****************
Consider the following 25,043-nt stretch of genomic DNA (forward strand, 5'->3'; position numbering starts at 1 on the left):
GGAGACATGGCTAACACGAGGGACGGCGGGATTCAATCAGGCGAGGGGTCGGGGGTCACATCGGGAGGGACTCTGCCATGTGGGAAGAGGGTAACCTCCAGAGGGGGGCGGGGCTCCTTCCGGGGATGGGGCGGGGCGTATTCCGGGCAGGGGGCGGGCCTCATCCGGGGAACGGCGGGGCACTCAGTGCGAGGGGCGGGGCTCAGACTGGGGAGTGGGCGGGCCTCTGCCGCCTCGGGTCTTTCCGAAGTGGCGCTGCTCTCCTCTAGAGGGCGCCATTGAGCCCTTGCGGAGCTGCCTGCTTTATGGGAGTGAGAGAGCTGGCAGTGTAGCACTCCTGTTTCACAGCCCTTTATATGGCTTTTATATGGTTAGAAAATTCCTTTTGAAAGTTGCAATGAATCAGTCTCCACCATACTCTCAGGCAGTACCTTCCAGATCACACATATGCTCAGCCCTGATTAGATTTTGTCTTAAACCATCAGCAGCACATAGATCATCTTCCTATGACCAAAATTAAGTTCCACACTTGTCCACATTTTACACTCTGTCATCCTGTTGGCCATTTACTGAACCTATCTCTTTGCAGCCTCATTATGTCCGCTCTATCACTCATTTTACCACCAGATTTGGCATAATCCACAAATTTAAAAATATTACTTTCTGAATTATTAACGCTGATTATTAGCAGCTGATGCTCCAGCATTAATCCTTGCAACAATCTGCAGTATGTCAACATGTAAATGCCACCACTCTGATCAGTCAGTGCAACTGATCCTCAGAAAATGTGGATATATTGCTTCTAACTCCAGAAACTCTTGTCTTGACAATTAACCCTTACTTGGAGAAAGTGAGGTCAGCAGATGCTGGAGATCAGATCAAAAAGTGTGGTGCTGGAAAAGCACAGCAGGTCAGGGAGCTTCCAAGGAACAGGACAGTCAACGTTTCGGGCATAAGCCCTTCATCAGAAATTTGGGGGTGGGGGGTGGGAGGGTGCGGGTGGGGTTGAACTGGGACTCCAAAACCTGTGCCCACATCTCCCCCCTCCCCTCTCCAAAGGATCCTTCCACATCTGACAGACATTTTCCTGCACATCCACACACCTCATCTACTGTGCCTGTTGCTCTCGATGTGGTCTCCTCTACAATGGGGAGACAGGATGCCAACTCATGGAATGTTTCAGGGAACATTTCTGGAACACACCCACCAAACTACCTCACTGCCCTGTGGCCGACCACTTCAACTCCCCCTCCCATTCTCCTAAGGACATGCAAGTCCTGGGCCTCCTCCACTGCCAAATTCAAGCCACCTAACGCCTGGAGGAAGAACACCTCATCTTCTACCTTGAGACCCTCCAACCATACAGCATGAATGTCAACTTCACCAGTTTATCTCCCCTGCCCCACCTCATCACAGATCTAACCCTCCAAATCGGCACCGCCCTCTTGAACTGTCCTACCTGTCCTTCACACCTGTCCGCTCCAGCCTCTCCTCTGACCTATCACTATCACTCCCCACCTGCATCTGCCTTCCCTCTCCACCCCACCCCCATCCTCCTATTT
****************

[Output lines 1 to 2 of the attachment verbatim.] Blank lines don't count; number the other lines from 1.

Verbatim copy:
Consider the following 25,043-nt stretch of genomic DNA (forward strand, 5'->3'; position numbering starts at 1 on the left):
GGAGACATGGCTAACACGAGGGACGGCGGGATTCAATCAGGCGAGGGGTCGGGGGTCACATCGGGAGGGACTCTGCCATGTGGGAAGAGGGTAACCTCCAGAGGGGGGCGGGGCTCCTTCCGGGGATGGGGCGGGGCGTATTCCGGGCAGGGGGCGGGCCTCATCCGGGGAACGGCGGGGCACTCAGTGCGAGGGGCGGGGCTCAGACTGGGGAGTGGGCGGGCCTCTGCCGCCTCGGGTCTTTCCGAAGTGGCGCTGCTCTCCTCTAGAGGGCGCCATTGAGCCCTTGCGGAGCTGCCTGCTTTATGGGAGTGAGAGAGCTGGCAGTGTAGCACTCCTGTTTCACAGCCCTTTATATGGCTTTTATATGGTTAGAAAATTCCTTTTGAAAGTTGCAATGAATCAGTCTCCACCATACTCTCAGGCAGTACCTTCCAGATCACACATATGCTCAGCCCTGATTAGATTTTGTCTTAAACCATCAGCAGCACATAGATCATCTTCCTATGACCAAAATTAAGTTCCACACTTGTCCACATTTTACACTCTGTCATCCTGTTGGCCATTTACTGAACCTATCTCTTTGCAGCCTCATTATGTCCGCTCTATCACTCATTTTACCACCAGATTTGGCATAATCCACAAATTTAAAAATATTACTTTCTGAATTATTAACGCTGATTATTAGCAGCTGATGCTCCAGCATTAATCCTTGCAACAATCTGCAGTATGTCAACATGTAAATGCCACCACTCTGATCAGTCAGTGCAACTGATCCTCAGAAAATGTGGATATATTGCTTCTAACTCCAGAAACTCTTGTCTTGACAATTAACCCTTACTTGGAGAAAGTGAGGTCAGCAGATGCTGGAGATCAGATCAAAAAGTGTGGTGCTGGAAAAGCACAGCAGGTCAGGGAGCTTCCAAGGAACAGGACAGTCAACGTTTCGGGCATAAGCCCTTCATCAGAAATTTGGGGGTGGGGGGTGGGAGGGTGCGGGTGGGGTTGAACTGGGACTCCAAAACCTGTGCCCACATCTCCCCCCTCCCCTCTCCAAAGGATCCTTCCACATCTGACAGACATTTTCCTGCACATCCACACACCTCATCTACTGTGCCTGTTGCTCTCGATGTGGTCTCCTCTACAATGGGGAGACAGGATGCCAACTCATGGAATGTTTCAGGGAACATTTCTGGAACACACCCACCAAACTACCTCACTGCCCTGTGGCCGACCACTTCAACTCCCCCTCCCATTCTCCTAAGGACATGCAAGTCCTGGGCCTCCTCCACTGCCAAATTCAAGCCACCTAACGCCTGGAGGAAGAACACCTCATCTTCTACCTTGAGACCCTCCAACCATACAGCATGAATGTCAACTTCACCAGTTTATCTCCCCTGCCCCACCTCATCACAGATCTAACCCTCCAAATCGGCACCGCCCTCTTGAACTGTCCTACCTGTCCTTCACACCTGTCCGCTCCAGCCTCTCCTCTGACCTATCACTATCACTCCCCACCTGCATCTGCCTTCCCTCTCCACCCCACCCCCATCCTCCTATTT